Oz and Myrtle's granddaughter Pam has very kindly given us permission to share some of the transcripts of their letters on this project site. We suspect he sent her this card in 1915 when he was courting her. He met her when she was 16 on a haystack ride, he was 18 years old. The picture title reads 'The Eyes Say No, The Lips Say yes'!
"Dear Myrtle, you will think me a very queer sort not writing to you as promised. I intended asking you out to an evening but as bad luck would have it I caught a fresh cold and had to stay in bed for a couple of days, then our regimental half yearly pay was to be given out & and I did not know what night I would have to attend. I am expecting I will have to go up one night this week, so if you could spare an evening next week I would be delighted. You could write & let me know. I could meet you in town, hoping you are in good health. I am Yours Sincerely Ozzie."
I came across this story about Roman Tritz in the Wall Street Journal some time ago, it relates to the post world war II medical treatment of mentally ill ex-servicemen in America and is well worth a look. While it relates to a later period of time and in a different country I'm very interested in exploring Australia's own treatment programs for mental health in the future. There is a short film to be found at this link and from there you can explore their story on post war lobotomies in the US.
I had a fantastic week in Melbourne and was particularly pleased to see Love and Sorrow at the Melbourne Museum. They have a fabulous website set up for the exhibition which I've added to the reading section of his site. Of particular interest to me was the Life after War section. The subject is vast and must have been a huge challenge for the curatorial team. The exhibition runs to August 2016 so there is plenty of time to get there. I highly recommend a visit - confronting but important.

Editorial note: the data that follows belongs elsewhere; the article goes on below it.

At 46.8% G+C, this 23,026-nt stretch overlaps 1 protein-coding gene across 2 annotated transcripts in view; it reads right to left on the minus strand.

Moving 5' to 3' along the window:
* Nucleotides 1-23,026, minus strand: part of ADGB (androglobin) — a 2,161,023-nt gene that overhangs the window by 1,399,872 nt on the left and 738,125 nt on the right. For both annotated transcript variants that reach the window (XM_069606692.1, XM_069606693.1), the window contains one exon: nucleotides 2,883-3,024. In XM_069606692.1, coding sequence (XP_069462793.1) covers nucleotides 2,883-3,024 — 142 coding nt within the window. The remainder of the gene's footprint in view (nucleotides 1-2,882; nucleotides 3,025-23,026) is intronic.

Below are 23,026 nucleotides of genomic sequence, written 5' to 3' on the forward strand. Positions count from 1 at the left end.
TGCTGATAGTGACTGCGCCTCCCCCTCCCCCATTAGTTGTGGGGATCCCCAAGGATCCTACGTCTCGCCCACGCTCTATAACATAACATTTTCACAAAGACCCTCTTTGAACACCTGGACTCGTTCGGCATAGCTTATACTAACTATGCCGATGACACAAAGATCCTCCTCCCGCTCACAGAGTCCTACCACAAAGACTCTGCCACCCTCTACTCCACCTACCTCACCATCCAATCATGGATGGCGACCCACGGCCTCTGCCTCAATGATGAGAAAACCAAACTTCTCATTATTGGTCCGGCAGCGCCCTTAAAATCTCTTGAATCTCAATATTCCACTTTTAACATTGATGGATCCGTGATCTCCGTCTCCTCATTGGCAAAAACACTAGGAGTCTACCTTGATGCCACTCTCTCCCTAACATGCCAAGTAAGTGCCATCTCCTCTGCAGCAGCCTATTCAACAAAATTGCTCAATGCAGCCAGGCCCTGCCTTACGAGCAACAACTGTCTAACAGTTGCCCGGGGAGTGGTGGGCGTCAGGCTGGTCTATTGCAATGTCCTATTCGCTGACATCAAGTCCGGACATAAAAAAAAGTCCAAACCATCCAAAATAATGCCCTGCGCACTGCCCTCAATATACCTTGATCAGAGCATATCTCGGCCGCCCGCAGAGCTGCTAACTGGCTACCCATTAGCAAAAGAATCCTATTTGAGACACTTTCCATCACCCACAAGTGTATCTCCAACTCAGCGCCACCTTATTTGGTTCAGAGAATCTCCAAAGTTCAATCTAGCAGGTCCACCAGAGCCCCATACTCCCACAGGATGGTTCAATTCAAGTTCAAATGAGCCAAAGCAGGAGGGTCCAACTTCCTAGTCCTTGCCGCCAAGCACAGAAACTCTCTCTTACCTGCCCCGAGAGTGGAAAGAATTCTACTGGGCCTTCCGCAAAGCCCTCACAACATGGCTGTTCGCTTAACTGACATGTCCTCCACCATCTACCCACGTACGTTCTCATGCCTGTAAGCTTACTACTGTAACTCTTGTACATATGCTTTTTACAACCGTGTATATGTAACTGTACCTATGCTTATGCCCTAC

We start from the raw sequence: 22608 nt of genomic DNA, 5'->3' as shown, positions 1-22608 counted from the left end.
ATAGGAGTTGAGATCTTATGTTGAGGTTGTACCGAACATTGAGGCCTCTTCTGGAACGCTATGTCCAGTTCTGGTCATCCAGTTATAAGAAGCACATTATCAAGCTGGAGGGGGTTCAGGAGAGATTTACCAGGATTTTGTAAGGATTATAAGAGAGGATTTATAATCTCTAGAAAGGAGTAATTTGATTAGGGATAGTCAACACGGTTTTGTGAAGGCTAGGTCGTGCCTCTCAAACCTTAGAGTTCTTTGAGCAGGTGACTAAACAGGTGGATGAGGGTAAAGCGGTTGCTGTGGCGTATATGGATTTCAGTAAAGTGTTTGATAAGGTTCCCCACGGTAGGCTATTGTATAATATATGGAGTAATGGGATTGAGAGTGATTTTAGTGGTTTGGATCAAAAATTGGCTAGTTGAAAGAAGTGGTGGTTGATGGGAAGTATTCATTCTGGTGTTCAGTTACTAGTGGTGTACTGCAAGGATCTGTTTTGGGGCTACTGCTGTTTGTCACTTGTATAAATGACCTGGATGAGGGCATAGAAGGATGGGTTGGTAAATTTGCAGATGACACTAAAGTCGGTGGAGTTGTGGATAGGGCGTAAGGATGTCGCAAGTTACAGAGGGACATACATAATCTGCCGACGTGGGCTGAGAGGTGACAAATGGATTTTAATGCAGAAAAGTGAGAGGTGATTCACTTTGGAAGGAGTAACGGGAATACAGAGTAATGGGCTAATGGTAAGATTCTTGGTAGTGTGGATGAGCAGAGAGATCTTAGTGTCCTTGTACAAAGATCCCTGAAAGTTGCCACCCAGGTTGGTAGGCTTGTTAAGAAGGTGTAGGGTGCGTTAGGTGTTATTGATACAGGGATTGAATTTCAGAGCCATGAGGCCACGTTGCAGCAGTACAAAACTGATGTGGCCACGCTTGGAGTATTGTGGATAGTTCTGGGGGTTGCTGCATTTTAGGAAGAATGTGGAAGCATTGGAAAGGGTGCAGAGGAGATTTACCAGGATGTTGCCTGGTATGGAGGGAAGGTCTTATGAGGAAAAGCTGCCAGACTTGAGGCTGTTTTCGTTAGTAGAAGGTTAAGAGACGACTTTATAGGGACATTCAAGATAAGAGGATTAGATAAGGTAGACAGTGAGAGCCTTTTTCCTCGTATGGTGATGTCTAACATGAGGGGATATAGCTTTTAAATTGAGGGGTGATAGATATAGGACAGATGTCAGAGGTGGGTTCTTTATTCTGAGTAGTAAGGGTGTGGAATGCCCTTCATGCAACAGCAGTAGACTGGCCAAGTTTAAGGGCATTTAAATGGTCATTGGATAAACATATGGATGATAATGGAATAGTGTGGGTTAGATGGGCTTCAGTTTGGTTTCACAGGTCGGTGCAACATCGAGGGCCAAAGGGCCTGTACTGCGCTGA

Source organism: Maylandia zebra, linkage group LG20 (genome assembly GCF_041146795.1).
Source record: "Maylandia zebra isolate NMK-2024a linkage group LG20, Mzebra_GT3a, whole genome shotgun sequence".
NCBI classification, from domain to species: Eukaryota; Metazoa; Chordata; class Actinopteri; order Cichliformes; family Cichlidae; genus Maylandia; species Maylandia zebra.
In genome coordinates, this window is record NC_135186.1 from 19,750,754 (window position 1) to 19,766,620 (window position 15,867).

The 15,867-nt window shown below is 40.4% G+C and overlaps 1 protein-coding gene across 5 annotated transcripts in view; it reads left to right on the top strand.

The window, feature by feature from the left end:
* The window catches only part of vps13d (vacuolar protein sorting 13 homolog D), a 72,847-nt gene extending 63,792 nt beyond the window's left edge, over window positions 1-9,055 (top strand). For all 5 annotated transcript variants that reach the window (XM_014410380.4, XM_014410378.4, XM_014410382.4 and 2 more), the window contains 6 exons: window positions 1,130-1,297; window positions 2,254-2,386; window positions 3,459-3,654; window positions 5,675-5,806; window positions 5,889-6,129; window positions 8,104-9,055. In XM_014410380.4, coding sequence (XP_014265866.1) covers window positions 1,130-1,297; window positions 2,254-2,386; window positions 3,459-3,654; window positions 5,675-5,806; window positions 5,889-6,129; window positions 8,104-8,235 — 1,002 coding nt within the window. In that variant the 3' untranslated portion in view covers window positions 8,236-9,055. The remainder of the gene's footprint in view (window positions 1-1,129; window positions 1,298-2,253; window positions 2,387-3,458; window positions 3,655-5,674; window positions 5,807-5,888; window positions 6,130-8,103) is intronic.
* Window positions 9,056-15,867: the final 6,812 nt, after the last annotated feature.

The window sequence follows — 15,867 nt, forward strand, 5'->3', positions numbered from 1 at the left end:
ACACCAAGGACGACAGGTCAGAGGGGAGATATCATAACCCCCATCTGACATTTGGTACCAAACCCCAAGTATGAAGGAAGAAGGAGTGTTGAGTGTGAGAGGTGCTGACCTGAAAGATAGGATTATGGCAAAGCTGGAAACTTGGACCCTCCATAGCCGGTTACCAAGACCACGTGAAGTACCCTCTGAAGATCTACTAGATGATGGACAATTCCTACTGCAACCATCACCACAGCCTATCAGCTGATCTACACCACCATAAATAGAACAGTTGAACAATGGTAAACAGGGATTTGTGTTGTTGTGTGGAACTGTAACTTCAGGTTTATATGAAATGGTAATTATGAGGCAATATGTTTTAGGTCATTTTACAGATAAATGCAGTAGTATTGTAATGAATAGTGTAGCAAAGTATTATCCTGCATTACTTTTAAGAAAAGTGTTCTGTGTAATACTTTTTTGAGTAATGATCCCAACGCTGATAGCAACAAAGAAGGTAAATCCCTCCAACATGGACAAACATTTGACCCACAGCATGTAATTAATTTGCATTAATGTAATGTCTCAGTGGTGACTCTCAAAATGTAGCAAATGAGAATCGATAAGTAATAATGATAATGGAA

Image: Prosthetic arm from Caulfield Hospital. Source - Museum Victoria collection (via love and sorrow.com)
thanks to all for the help with this! the consensus is that the mystery word in the previous post is 'batching' as in bachelor.
This is the relevant excerpt from the letter......(a Red Cliffs soldier settler writing to his future wife who was living in Melbourne, 15th Sept. 1921).
"Your dear old letter arrived yesterday, it was a lovely old letter full of cheer. Just the kind of tonic I was in need of. You are just the dearest & sweetest girl in the world sharing my worries & troubles. I also wish with all my heart that you were here with me, then all the big worries would be as nothing compared with the joy of having you always near to comfort me. This batching life is rotten to say the least of it. I often dream of our future home with all its comforts and you darl. Just the biggest part of all. Its horrible to have to break my thoughts & look round in an 8x10 tent with flies buzzing round & everything untidy “ugh”."
image: a piece of bracken fern found in a letter from the suitcase
We've hit a wall on transcribing. There is a word in this sentence that I just cannot figure out, nor can anyone else I've shown - can anyone help? please?
The section reads:
"This ???????? life is rotten to say the least of it. I often dream of our future home with all its comforts and you darl, just the biggest part of it. Its horrible to have to break my thoughts & look round in an 8 x 10 tent with flies buzzing round & everything untidy "ugh". "
Katy Mutton is a Canberra based, Australian Visual Artist whose practice is informed by an ongoing concern around trauma and warfare and how these relate to our cultural identity and history. For more information on her artwork visit www.katymutton.com